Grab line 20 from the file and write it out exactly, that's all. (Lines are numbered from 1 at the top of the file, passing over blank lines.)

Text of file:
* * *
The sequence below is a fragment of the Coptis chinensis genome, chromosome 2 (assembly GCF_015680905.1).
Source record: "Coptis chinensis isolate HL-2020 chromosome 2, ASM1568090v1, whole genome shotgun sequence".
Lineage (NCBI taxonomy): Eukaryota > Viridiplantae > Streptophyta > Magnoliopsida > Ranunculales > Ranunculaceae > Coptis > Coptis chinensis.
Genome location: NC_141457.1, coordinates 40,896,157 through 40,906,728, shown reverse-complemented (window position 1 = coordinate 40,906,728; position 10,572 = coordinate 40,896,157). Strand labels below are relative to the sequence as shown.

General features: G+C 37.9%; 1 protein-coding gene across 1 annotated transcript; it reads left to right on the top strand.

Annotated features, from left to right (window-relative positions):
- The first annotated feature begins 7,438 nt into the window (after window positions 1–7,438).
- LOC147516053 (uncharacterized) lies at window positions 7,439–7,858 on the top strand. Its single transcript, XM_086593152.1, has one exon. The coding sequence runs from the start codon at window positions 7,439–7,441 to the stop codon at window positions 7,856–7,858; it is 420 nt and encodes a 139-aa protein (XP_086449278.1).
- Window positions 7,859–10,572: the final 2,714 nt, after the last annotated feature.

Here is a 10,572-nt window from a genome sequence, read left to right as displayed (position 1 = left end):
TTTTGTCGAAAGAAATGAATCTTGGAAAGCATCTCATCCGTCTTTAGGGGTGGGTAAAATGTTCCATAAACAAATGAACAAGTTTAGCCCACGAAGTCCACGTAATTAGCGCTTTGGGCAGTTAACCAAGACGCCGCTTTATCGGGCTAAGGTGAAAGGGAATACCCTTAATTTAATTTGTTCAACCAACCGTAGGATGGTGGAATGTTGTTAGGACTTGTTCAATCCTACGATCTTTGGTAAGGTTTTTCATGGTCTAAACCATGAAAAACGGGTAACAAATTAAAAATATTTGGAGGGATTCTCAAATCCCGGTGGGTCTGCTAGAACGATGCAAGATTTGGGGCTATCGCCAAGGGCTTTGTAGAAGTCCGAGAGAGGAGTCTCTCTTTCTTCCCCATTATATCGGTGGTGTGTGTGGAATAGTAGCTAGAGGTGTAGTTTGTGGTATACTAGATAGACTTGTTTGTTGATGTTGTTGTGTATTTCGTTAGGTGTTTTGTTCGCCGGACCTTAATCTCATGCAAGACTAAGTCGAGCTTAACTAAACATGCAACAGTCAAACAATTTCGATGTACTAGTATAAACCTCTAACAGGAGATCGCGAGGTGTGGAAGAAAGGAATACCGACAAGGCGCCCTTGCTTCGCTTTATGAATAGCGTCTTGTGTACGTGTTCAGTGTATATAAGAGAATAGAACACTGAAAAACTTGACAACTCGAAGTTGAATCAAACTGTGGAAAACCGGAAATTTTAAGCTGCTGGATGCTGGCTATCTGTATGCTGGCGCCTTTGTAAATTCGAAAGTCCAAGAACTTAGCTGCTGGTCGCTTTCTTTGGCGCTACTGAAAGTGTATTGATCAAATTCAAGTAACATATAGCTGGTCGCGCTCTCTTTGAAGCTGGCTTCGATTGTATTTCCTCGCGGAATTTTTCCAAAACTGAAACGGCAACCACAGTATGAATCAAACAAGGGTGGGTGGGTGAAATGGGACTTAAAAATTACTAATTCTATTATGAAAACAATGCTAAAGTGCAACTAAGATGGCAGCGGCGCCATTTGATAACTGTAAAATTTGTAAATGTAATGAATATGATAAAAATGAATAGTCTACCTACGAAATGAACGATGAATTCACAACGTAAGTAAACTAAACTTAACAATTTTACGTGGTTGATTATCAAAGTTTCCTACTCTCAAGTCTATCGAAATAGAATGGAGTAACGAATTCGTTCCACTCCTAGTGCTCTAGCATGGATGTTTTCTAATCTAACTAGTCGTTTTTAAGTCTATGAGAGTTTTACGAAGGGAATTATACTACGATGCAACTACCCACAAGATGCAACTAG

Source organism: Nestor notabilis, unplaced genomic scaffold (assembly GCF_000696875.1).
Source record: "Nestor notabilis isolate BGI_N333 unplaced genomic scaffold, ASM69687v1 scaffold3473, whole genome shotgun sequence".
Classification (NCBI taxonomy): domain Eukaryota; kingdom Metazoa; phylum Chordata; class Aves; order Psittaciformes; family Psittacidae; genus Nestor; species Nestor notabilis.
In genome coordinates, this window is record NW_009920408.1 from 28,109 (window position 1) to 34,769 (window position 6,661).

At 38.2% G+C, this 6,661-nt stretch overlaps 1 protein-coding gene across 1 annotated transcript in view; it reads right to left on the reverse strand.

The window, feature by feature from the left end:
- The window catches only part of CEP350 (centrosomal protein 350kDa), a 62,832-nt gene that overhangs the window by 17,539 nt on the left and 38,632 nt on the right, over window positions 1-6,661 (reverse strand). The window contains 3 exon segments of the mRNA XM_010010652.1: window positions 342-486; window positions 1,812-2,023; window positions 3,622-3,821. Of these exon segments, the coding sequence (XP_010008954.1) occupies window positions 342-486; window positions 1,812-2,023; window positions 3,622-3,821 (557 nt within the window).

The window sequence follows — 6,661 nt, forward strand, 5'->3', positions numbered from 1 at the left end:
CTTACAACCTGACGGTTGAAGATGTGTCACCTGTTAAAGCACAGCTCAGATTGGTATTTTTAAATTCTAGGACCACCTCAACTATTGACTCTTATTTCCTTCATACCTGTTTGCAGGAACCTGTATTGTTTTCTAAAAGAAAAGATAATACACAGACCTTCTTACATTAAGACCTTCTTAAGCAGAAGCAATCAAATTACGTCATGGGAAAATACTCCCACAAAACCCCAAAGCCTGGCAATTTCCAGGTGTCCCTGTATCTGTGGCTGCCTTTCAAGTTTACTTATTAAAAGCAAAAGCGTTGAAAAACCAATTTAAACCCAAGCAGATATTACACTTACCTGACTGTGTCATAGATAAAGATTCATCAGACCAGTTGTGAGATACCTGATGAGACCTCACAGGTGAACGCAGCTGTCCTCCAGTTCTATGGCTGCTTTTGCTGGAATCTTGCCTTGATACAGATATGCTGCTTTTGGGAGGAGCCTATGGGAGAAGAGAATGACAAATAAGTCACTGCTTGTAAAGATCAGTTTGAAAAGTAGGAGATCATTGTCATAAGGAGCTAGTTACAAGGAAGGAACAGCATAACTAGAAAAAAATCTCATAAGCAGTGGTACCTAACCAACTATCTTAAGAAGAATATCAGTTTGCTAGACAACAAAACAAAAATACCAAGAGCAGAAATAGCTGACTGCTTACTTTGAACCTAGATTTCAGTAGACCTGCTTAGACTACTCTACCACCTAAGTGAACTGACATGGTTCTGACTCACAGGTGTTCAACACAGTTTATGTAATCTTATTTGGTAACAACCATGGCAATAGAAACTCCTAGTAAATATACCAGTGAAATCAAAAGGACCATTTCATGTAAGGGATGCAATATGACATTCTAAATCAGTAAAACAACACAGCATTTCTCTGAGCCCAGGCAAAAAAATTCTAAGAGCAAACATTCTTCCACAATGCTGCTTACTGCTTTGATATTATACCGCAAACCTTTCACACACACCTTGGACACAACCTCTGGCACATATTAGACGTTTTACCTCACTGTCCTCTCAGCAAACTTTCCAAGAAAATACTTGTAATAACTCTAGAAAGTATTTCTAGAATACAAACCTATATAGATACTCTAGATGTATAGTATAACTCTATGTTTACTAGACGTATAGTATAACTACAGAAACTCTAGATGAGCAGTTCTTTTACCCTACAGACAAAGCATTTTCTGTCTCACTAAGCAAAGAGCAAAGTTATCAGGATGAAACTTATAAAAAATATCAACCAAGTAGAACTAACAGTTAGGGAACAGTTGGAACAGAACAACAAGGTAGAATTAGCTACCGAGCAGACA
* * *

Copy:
CTTACAACCTGACGGTTGAAGATGTGTCACCTGTTAAAGCACAGCTCAGATTGGTATTTTTAAATTCTAGGACCACCTCAACTATTGACTCTTATTTCCTTCATACCTGTTTGCAGGAACCTGTATTGTTTTCTAAAAGAAAAGATAATACACAGACCTTCTTACATTAAGACCTTCTTAAGCAGAAGCAATCAAATTACGTCATGGGAAAATACTCCCACAAAACCCCAAAGCCTGGCAATTTCCAGGTGTCCCTGTATCTGTGGCTGCCTTTCAAGTTTACTTATTAAAAGCAAAAGCGTTGAAAAACCAATTTAAACCCAAGCAGATATTACACTTACCTGACTGTGTCATAGATAAAGATTCATCAGACCAGTTGTGAGATACCTGATGAGACCTCACAGGTGAACGCAGCTGTCCTCCAGTTCTATGGCTGCTTTTGCTGGAATCTTGCCTTGATACAGATATGCTGCTTTTGGGAGGAGCCTATGGGAGAAGAGAATGACAAATAAGTCACTGCTTGTAAAGATCAGTTTGAAAAGTAGGAGATCATTGTCATAAGGAGCTAGTTACAAGGAAGGAACAGCATAACTAGAAAAAAATCTCATAAGCAGTGGTACCTAACCAACTATCTTAAGAAGAATATCAGTTTGCTAGACAACAAAACAAAAATACCAAGAGCAGAAATAGCTGACTGCTTACTTTGAACCTAGATTTCAGTAGACCTGCTTAGACTACTCTACCACCTAAGTGAACTGACATGGTTCTGACTCACAGGTGTTCAACACAGTTTATGTAATCTTATTTGGTAACAACCATGGCAATAGAAACTCCTAGTAAATATACCAGTGAAATCAAAAGGACCATTTCATGTAAGGGATGCAATATGACATTCTAAATCAGTAAAACAACACAGCATTTCTCTGAGCCCAGGCAAAAAAATTCTAAGAGCAAACATTCTTCCACAATGCTGCTTACTGCTTTGATATTATACCGCAAACCTTTCACACACACCTTGGACACAACCTCTGGCACATATTAGACGTTTTACCTCACTGTCCTCTCAGCAAACTTTCCAAGAAAATACTTGTAATAACTCTAGAAAGTATTTCTAGAATACAAACCTATATAGATACTCTAGATGTATAGTATAACTCTATGTTTACTAGACGTATAGTATAACTACAGAAACTCTAGATGAGCAGTTCTTTTACCCTACAGACAAAGCATTTTCTGTCTCACTAAGCAAAGAGCAAAGTTATCAGGATGAAACTTATAAAAAATATCAACCAAGTAGAACTAACAGTTAGGGAACAGTTGGAACAGAACAACAAGGTAGAATTAGCTACCGAGCAGACA